* Well, maybe not the brink of madness, but daffy enough to go back and watch the Shrine Game, which is something I only half-joked before the combine that I wouldn't do. I guess it wasn't a total waste of time, because the Shrine tape answered some questions. The big defensive end/tackle from San Jose State, Jarron Gilbert, whom some are now projecting to the Steelers as a 5-technique at pick 32, did nothing. He hurt his ankle in the first quarter and never returned.
* Another answered question – also brought up by the just-concluded combine – is that the big South Carolina tackle-guard, Jamon Meredith (6-5, 304), can indeed play this game. I must've watched one of his early games at guard, because he was awful, but his times and measurements at the combine – third in the 40 (5.04) and bench press (31) at his position – coupled with his performance at right tackle in the Shrine game, make him a legitimate pick at the bottom of the second round.
* Of course, more questions have arisen. Wide receivers Mike Thomas and Deon Butler played so well in the Shrine game that I now need to find out why Thomas shoved his offensive coordinator during a late-season game, and why the lightning-quick Butler wasn't the go-to guy at Penn State. These guys would be perfect slot receivers/return men for the Steelers.
* The people who point to Jarron Gilbert's 6-6, 288 frame, and the longest arms and biggest hands of any DE at the combine, and his 4.87 40, and his NFL bloodlines, tell me he's the ideal pick at 32. The people who watched his tape at San Jose State wonder how I could even ask.
* Assuming LSU DE Tyson Jackson doesn't somehow slip to 32, the only other defensive fit for the Steelers would be cornerback. The guy who impressed me during an interview and later during the workouts is Darius Butler of UConn, but I fear his stock has shot up too far.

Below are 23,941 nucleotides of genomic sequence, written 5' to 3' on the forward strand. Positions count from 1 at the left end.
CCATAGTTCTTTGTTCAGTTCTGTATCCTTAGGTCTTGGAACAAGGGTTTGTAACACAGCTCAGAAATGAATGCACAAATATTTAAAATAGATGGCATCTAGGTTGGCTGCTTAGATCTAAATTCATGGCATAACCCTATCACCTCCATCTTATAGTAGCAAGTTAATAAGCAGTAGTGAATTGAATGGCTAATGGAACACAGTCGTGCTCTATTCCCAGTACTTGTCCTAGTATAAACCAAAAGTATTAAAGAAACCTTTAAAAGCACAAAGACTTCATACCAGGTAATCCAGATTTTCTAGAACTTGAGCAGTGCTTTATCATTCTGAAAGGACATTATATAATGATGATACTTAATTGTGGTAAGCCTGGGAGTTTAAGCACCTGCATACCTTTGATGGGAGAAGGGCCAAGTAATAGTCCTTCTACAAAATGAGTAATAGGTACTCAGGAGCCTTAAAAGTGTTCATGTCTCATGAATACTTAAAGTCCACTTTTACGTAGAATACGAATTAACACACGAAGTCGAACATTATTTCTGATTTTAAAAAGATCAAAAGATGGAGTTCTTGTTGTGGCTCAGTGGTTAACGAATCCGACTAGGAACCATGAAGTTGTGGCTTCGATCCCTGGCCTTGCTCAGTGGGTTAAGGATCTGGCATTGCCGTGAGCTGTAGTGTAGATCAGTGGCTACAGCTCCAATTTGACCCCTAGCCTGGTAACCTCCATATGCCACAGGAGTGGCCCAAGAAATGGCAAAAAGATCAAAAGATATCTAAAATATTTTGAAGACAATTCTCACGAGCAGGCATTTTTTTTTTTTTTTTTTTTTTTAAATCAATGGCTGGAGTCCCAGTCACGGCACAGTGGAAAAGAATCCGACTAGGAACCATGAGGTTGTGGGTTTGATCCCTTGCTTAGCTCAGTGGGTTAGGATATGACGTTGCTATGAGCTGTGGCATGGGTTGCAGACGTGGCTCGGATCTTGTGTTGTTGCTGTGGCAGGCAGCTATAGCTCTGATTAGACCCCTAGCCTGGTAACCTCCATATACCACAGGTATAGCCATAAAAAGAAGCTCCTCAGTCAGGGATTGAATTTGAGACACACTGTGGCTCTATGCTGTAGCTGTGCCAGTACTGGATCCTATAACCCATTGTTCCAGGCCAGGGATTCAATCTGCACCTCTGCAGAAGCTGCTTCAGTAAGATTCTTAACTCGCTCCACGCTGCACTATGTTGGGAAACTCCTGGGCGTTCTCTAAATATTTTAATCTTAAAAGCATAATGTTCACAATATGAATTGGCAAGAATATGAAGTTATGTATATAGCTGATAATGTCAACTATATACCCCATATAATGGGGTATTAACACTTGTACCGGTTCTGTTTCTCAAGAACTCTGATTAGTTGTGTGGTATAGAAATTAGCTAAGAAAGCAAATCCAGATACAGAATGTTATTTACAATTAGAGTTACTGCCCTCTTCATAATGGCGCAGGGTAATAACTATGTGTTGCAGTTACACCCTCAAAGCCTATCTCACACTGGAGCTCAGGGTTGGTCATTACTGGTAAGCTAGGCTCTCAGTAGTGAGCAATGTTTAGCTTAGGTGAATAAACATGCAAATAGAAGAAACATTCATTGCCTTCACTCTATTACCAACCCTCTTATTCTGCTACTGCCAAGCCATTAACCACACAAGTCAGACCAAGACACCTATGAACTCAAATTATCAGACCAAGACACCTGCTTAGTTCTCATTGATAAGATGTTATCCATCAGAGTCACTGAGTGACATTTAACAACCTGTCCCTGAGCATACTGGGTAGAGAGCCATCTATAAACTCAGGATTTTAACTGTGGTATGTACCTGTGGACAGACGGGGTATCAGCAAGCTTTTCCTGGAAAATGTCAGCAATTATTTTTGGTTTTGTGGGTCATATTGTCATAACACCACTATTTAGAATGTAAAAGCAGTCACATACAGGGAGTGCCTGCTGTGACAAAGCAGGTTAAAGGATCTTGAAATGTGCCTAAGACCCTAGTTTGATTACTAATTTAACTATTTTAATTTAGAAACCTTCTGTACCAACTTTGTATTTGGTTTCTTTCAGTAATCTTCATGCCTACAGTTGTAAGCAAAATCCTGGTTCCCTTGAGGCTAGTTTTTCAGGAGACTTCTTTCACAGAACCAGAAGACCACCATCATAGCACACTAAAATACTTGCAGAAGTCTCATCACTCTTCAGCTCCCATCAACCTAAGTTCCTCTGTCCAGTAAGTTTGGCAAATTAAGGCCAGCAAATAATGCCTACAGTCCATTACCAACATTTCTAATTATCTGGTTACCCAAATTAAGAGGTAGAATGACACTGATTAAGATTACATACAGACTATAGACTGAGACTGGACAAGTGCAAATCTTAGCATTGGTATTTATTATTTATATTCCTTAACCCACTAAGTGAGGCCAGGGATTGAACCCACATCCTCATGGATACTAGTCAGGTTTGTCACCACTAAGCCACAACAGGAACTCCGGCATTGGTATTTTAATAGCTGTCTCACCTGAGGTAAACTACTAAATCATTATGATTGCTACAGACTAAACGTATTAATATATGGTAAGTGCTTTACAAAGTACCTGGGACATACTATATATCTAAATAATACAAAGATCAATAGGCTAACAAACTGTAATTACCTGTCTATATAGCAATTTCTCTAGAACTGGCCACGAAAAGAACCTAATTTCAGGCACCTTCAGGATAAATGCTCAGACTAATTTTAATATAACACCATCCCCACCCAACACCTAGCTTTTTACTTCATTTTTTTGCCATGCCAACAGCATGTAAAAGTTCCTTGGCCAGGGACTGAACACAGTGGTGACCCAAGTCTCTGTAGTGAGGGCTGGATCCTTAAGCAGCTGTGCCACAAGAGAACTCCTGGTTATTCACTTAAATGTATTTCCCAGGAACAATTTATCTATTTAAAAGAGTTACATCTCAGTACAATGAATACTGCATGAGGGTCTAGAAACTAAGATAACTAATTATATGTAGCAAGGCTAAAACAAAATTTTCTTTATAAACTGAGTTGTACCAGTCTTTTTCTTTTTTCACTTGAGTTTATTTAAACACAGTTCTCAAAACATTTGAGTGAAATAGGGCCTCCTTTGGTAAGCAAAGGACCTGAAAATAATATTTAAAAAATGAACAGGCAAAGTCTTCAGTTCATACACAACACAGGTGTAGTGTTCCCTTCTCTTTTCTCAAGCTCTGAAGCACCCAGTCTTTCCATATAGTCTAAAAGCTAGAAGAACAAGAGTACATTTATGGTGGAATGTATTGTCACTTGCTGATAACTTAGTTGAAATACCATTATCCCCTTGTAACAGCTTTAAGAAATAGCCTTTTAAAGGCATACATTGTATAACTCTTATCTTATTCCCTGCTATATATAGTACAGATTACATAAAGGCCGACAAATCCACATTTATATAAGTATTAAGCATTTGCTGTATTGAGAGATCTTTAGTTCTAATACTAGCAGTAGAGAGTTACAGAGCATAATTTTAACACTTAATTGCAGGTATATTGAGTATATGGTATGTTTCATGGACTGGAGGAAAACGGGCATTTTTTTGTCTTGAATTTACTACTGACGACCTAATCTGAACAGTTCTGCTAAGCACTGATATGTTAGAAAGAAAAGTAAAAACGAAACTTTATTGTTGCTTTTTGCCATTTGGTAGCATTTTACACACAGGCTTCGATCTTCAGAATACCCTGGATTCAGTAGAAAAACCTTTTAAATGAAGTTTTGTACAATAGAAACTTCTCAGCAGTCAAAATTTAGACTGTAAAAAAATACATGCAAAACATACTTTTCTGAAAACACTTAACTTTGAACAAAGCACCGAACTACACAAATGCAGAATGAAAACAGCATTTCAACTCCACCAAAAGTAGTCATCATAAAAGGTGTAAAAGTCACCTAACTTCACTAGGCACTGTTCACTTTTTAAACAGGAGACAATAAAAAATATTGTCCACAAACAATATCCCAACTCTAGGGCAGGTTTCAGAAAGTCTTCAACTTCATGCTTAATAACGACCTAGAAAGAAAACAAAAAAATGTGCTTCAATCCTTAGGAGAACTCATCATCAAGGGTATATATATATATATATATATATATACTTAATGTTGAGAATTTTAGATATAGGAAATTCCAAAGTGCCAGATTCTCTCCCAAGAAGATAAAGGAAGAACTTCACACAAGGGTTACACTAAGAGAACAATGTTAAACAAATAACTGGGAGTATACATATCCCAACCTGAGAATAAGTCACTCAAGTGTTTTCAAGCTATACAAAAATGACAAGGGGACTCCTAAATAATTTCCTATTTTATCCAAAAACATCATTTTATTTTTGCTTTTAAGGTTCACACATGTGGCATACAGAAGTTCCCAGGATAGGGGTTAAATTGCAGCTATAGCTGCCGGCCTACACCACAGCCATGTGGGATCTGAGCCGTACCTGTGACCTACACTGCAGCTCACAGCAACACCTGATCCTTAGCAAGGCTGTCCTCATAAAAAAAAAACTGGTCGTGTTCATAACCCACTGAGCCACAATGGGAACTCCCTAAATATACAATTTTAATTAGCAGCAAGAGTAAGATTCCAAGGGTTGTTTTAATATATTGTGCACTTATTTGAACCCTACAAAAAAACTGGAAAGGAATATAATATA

* That brings me to king-sized Sean Smith, the 6-3½ CB from Utah who ran fluid 4.5 40s. The natural comparison is to Mel Blount, who forced the league to change the rules and really had only one more good season. The NFL likes big corners, but that might be too big. I'd love to see more tape of Sean Smith.
* Going into the combine, the CB I really liked was Gill Byrd's son, Jairus Byrd, a 207-pound junior with great ball skills. Not only didn't Byrd work out, he didn't interview with the media. I know nothing more about him. Maybe he's keeping to himself so his dad (an assistant with the Bears) drafts him.
* I didn't interview or see Tyson Jackson, either. So much for the two guys I liked. Didn't see them at the Senior Bowl, either. Must be a new strategy from the agents.
* Offensively, I'll take WR Hakeem Nicks off the Steelers' draft odds board. He ran a sub 4.5 40, and speed was supposed to be his weakness. In fact, most compare Nicks to Anquan Boldin, who ran a 4.72 40 at the combine. Nicks will be long, long gone, now.
* Before Deon Butler's time was shaved to 4.38, his TV clocking was 4.26. Mike Mayock mentioned that he was sitting with one team's group of scouts and they all confirmed Butler's time. That team was the world champion Pittsburgh Steelers.
* The Detroit Lions have been cursed ever since trading Bobby Layne to the Steelers in 1958, right? Well, Matthew Stafford, the highly touted QB from Georgia, went to Layne's high school in Texas. So it only makes sense for the Lions to draft Stafford No. 1, doesn't it?
* Yes, particularly since everyone I trust in the business has Mark Sanchez rated above Stafford. Remember, they are the Lions.
* No matter how hard I try to spin this thing, I keep coming back to offensive linemen. My man Eric Wood (6-4, 310) ran a 5.17 40 and looked fluid in all of his drills. The only two interior linemen to run faster (less than a tenth of a second) both weighed less and couldn't match Wood's 30 reps on the bench. He's still the odds-on favorite in the first round.
* A.Q. Shipley's still my guy in the later rounds. In fact, I could live with a draft haul that includes Wood, Jamon Meredith and Shipley. Yes, it would be dull, but it be a foundation draft, which is the perfect post-championship draft.